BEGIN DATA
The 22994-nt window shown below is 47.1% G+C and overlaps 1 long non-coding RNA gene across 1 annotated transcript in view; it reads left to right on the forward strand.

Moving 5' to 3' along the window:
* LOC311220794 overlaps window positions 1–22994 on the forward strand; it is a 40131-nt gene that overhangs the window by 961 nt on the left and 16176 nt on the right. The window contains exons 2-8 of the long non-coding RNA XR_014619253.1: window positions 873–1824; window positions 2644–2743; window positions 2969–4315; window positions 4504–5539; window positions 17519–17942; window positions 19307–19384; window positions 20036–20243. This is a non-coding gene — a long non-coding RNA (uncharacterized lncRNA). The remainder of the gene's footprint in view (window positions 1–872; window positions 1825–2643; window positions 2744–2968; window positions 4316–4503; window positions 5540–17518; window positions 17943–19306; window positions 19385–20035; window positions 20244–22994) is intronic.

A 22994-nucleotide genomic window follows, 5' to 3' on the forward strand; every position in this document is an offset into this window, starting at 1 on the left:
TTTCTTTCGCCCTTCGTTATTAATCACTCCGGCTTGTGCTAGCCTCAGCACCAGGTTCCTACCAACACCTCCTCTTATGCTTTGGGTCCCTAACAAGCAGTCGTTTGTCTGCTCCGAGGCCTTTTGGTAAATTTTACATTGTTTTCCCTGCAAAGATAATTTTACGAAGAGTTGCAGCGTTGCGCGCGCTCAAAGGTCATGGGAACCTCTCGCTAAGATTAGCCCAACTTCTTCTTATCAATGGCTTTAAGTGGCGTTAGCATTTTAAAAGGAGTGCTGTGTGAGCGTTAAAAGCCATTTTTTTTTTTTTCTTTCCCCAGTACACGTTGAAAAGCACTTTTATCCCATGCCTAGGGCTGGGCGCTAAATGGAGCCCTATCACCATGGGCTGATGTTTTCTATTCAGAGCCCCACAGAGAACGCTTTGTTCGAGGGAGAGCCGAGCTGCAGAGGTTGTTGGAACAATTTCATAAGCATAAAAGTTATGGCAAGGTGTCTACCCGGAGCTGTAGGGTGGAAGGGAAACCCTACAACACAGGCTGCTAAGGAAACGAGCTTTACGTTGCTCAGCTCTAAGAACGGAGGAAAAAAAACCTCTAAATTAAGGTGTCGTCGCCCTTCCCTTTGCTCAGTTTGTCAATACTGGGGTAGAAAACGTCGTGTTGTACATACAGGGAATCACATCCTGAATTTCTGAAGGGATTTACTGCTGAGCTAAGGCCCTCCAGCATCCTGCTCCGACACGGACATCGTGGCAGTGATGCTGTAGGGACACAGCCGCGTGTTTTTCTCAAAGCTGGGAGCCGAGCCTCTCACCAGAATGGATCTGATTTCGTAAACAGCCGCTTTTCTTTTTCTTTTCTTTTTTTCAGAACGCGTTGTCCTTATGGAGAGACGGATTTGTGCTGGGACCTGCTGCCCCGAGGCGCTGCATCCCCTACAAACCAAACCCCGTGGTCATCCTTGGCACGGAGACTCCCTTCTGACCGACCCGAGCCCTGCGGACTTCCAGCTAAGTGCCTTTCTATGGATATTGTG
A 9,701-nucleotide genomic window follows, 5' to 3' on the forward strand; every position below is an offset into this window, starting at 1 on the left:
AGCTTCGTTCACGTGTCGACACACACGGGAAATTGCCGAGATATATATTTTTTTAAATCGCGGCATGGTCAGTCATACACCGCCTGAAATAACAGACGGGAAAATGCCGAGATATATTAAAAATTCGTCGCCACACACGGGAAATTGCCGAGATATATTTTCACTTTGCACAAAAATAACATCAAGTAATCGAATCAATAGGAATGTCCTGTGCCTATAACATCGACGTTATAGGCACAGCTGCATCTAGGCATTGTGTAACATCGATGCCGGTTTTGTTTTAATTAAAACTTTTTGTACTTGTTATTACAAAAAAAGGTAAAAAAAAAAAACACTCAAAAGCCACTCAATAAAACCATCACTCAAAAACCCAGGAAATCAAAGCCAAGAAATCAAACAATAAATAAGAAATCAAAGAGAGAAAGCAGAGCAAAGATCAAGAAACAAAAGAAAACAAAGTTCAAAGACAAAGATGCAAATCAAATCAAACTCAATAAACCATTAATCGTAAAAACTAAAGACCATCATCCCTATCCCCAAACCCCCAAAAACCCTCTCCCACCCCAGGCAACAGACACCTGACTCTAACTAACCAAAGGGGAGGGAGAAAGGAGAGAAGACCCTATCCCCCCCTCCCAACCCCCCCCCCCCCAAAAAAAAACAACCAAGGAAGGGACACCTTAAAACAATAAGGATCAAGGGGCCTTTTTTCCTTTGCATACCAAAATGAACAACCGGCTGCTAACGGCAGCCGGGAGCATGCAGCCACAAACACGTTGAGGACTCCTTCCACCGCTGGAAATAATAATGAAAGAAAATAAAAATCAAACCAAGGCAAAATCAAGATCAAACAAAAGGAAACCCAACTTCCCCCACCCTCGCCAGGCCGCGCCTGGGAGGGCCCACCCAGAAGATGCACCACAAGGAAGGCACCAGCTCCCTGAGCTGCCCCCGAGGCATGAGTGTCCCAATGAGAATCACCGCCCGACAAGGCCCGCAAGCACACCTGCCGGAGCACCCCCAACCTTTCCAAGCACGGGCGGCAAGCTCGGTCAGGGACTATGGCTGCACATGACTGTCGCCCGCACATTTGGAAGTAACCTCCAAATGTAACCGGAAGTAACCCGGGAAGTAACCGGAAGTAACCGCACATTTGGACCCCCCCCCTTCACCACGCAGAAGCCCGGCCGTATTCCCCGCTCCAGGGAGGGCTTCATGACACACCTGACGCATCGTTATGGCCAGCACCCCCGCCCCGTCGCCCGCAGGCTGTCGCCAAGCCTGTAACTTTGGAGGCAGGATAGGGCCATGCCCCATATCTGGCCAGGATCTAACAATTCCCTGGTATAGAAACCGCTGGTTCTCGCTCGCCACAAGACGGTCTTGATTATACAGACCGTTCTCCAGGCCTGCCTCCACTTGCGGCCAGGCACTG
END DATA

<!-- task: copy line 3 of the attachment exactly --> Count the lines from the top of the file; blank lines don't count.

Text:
* LOC311220794 overlaps window positions 1–22994 on the forward strand; it is a 40131-nt gene that overhangs the window by 961 nt on the left and 16176 nt on the right. The window contains exons 2-8 of the long non-coding RNA XR_014619253.1: window positions 873–1824; window positions 2644–2743; window positions 2969–4315; window positions 4504–5539; window positions 17519–17942; window positions 19307–19384; window positions 20036–20243. This is a non-coding gene — a long non-coding RNA (uncharacterized lncRNA). The remainder of the gene's footprint in view (window positions 1–872; window positions 1825–2643; window positions 2744–2968; window positions 4316–4503; window positions 5540–17518; window positions 17943–19306; window positions 19385–20035; window positions 20244–22994) is intronic.